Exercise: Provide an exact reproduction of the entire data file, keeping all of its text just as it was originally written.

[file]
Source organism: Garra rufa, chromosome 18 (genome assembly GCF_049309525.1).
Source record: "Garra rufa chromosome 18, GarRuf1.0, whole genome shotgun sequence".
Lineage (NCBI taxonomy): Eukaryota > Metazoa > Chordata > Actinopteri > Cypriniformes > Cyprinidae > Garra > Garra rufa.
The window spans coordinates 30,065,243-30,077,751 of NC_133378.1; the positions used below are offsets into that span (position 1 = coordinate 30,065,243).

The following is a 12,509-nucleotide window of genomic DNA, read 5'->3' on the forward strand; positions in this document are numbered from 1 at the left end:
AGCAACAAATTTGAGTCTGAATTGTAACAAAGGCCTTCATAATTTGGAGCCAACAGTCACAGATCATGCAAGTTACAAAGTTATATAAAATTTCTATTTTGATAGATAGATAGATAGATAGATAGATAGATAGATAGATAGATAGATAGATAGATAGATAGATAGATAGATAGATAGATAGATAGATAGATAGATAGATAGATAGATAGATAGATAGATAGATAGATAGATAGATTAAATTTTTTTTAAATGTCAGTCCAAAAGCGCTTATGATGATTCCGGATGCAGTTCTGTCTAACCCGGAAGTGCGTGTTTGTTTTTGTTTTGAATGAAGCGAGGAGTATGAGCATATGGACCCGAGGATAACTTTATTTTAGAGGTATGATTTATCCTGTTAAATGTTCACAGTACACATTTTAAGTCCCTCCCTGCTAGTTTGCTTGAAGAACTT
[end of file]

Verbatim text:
Source organism: Garra rufa, chromosome 18 (genome assembly GCF_049309525.1).
Source record: "Garra rufa chromosome 18, GarRuf1.0, whole genome shotgun sequence".
Lineage (NCBI taxonomy): Eukaryota > Metazoa > Chordata > Actinopteri > Cypriniformes > Cyprinidae > Garra > Garra rufa.
The window spans coordinates 30,065,243-30,077,751 of NC_133378.1; the positions used below are offsets into that span (position 1 = coordinate 30,065,243).

The following is a 12,509-nucleotide window of genomic DNA, read 5'->3' on the forward strand; positions in this document are numbered from 1 at the left end:
AGCAACAAATTTGAGTCTGAATTGTAACAAAGGCCTTCATAATTTGGAGCCAACAGTCACAGATCATGCAAGTTACAAAGTTATATAAAATTTCTATTTTGATAGATAGATAGATAGATAGATAGATAGATAGATAGATAGATAGATAGATAGATAGATAGATAGATAGATAGATAGATAGATAGATAGATAGATAGATAGATAGATAGATAGATAGATAGATAGATAGATAGATTAAATTTTTTTTAAATGTCAGTCCAAAAGCGCTTATGATGATTCCGGATGCAGTTCTGTCTAACCCGGAAGTGCGTGTTTGTTTTTGTTTTGAATGAAGCGAGGAGTATGAGCATATGGACCCGAGGATAACTTTATTTTAGAGGTATGATTTATCCTGTTAAATGTTCACAGTACACATTTTAAGTCCCTCCCTGCTAGTTTGCTTGAAGAACTT